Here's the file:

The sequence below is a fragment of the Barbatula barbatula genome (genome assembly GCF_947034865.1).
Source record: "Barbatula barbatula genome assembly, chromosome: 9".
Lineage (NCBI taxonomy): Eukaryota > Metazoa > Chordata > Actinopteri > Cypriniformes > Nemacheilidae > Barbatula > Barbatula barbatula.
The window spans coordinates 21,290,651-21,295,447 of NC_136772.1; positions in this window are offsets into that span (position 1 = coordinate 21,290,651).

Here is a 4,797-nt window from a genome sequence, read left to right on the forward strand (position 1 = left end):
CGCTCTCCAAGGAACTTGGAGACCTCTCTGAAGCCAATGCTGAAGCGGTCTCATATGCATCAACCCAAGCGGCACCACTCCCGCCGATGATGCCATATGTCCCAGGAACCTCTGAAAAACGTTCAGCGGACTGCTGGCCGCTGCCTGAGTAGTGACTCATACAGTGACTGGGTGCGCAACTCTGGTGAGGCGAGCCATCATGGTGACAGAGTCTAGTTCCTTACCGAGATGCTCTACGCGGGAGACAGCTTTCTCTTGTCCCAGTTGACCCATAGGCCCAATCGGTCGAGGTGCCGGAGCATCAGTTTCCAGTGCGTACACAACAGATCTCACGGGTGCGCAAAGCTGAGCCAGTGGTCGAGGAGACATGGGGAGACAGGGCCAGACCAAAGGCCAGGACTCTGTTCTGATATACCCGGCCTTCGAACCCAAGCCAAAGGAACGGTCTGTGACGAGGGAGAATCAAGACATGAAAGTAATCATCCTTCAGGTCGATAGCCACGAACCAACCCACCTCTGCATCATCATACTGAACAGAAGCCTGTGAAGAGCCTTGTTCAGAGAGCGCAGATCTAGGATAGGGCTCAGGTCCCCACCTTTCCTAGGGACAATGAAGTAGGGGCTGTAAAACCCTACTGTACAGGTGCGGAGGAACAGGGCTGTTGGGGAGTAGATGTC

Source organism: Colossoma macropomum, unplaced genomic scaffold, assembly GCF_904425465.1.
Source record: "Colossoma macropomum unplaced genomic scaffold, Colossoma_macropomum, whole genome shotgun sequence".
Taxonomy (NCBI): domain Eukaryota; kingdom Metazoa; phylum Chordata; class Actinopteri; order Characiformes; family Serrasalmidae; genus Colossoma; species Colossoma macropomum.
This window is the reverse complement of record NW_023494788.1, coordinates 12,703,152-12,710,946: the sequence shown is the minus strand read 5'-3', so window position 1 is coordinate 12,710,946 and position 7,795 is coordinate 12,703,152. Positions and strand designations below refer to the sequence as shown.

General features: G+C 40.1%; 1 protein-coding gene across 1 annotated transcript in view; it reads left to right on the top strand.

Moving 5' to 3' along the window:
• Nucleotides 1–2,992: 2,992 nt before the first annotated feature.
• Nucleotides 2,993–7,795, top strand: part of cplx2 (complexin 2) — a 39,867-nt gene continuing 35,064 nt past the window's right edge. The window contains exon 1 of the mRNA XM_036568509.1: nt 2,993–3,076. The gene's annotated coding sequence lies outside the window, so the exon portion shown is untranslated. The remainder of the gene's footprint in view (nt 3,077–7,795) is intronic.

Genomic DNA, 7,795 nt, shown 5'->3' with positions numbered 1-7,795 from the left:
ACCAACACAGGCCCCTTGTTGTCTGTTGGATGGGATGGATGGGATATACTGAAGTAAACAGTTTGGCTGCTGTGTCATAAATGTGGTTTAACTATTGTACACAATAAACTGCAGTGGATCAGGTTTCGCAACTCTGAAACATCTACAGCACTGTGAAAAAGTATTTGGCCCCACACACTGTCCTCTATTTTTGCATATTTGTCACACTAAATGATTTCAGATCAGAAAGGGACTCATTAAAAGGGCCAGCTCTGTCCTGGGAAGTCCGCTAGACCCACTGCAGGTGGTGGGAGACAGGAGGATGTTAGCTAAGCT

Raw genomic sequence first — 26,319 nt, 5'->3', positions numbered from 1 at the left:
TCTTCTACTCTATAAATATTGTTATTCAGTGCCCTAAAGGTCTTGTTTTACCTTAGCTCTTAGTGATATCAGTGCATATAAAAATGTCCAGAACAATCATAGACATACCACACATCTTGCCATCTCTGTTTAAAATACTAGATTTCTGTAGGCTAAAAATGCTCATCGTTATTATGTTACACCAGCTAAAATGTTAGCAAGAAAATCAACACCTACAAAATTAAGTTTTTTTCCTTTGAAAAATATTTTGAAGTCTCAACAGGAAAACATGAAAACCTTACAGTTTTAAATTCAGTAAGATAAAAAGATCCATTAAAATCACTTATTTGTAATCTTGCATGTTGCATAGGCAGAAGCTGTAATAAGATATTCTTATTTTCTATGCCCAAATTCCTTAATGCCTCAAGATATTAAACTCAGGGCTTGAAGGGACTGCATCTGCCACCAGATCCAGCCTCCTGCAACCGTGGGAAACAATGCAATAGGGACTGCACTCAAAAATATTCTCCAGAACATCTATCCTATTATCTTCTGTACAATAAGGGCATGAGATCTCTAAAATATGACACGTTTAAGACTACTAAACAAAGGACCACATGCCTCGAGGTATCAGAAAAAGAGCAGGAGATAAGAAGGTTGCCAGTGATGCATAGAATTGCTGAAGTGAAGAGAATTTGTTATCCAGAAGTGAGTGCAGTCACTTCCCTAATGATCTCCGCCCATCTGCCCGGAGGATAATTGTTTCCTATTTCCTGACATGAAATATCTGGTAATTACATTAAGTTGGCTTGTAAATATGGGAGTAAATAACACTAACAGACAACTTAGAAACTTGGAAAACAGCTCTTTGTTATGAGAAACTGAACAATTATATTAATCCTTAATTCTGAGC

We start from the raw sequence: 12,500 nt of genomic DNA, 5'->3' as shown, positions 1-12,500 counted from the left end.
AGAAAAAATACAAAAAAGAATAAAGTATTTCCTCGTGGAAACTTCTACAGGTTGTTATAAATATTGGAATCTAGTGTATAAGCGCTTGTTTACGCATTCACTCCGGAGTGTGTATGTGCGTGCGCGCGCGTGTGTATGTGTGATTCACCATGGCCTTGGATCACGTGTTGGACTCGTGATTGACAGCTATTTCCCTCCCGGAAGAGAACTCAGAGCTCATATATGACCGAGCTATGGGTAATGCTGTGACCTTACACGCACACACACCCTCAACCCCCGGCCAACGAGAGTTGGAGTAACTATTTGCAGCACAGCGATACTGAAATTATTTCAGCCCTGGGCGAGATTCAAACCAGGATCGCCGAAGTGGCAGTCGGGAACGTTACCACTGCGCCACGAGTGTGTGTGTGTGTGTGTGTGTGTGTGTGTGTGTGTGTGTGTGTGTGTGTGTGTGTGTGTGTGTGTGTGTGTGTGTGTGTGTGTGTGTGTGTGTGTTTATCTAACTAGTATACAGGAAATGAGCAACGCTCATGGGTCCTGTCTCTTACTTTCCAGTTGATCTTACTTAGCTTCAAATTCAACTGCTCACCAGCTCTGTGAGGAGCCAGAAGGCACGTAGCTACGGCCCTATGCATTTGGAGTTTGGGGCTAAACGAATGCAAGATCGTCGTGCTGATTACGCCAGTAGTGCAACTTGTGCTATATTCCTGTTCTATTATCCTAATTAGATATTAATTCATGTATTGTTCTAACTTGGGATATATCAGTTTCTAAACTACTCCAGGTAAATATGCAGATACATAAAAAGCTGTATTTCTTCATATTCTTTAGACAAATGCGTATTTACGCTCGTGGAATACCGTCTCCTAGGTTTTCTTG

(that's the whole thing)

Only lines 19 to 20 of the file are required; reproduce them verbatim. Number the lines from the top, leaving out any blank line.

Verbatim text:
We start from the raw sequence: 12,500 nt of genomic DNA, 5'->3' as shown, positions 1-12,500 counted from the left end.
AGAAAAAATACAAAAAAGAATAAAGTATTTCCTCGTGGAAACTTCTACAGGTTGTTATAAATATTGGAATCTAGTGTATAAGCGCTTGTTTACGCATTCACTCCGGAGTGTGTATGTGCGTGCGCGCGCGTGTGTATGTGTGATTCACCATGGCCTTGGATCACGTGTTGGACTCGTGATTGACAGCTATTTCCCTCCCGGAAGAGAACTCAGAGCTCATATATGACCGAGCTATGGGTAATGCTGTGACCTTACACGCACACACACCCTCAACCCCCGGCCAACGAGAGTTGGAGTAACTATTTGCAGCACAGCGATACTGAAATTATTTCAGCCCTGGGCGAGATTCAAACCAGGATCGCCGAAGTGGCAGTCGGGAACGTTACCACTGCGCCACGAGTGTGTGTGTGTGTGTGTGTGTGTGTGTGTGTGTGTGTGTGTGTGTGTGTGTGTGTGTGTGTGTGTGTGTGTGTGTGTGTGTGTGTGTGTGTGTGTTTATCTAACTAGTATACAGGAAATGAGCAACGCTCATGGGTCCTGTCTCTTACTTTCCAGTTGATCTTACTTAGCTTCAAATTCAACTGCTCACCAGCTCTGTGAGGAGCCAGAAGGCACGTAGCTACGGCCCTATGCATTTGGAGTTTGGGGCTAAACGAATGCAAGATCGTCGTGCTGATTACGCCAGTAGTGCAACTTGTGCTATATTCCTGTTCTATTATCCTAATTAGATATTAATTCATGTATTGTTCTAACTTGGGATATATCAGTTTCTAAACTACTCCAGGTAAATATGCAGATACATAAAAAGCTGTATTTCTTCATATTCTTTAGACAAATGCGTATTTACGCTCGTGGAATACCGTCTCCTAGGTTTTCTTG